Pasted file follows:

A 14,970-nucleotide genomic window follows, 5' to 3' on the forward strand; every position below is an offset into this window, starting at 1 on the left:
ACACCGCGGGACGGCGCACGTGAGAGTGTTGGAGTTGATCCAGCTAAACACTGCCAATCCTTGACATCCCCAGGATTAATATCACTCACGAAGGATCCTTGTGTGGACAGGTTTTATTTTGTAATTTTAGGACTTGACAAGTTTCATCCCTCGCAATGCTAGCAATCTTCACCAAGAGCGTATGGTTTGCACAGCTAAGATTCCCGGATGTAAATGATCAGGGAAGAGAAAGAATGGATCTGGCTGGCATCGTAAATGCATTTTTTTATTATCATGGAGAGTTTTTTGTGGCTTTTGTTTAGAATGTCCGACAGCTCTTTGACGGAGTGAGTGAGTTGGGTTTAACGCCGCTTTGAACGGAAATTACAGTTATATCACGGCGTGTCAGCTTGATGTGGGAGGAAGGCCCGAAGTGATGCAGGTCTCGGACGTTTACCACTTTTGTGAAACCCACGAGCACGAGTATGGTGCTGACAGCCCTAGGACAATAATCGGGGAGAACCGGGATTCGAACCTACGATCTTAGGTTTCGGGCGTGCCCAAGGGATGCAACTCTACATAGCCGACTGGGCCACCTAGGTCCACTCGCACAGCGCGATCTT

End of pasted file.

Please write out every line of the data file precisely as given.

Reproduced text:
A 14,970-nucleotide genomic window follows, 5' to 3' on the forward strand; every position below is an offset into this window, starting at 1 on the left:
ACACCGCGGGACGGCGCACGTGAGAGTGTTGGAGTTGATCCAGCTAAACACTGCCAATCCTTGACATCCCCAGGATTAATATCACTCACGAAGGATCCTTGTGTGGACAGGTTTTATTTTGTAATTTTAGGACTTGACAAGTTTCATCCCTCGCAATGCTAGCAATCTTCACCAAGAGCGTATGGTTTGCACAGCTAAGATTCCCGGATGTAAATGATCAGGGAAGAGAAAGAATGGATCTGGCTGGCATCGTAAATGCATTTTTTTATTATCATGGAGAGTTTTTTGTGGCTTTTGTTTAGAATGTCCGACAGCTCTTTGACGGAGTGAGTGAGTTGGGTTTAACGCCGCTTTGAACGGAAATTACAGTTATATCACGGCGTGTCAGCTTGATGTGGGAGGAAGGCCCGAAGTGATGCAGGTCTCGGACGTTTACCACTTTTGTGAAACCCACGAGCACGAGTATGGTGCTGACAGCCCTAGGACAATAATCGGGGAGAACCGGGATTCGAACCTACGATCTTAGGTTTCGGGCGTGCCCAAGGGATGCAACTCTACATAGCCGACTGGGCCACCTAGGTCCACTCGCACAGCGCGATCTT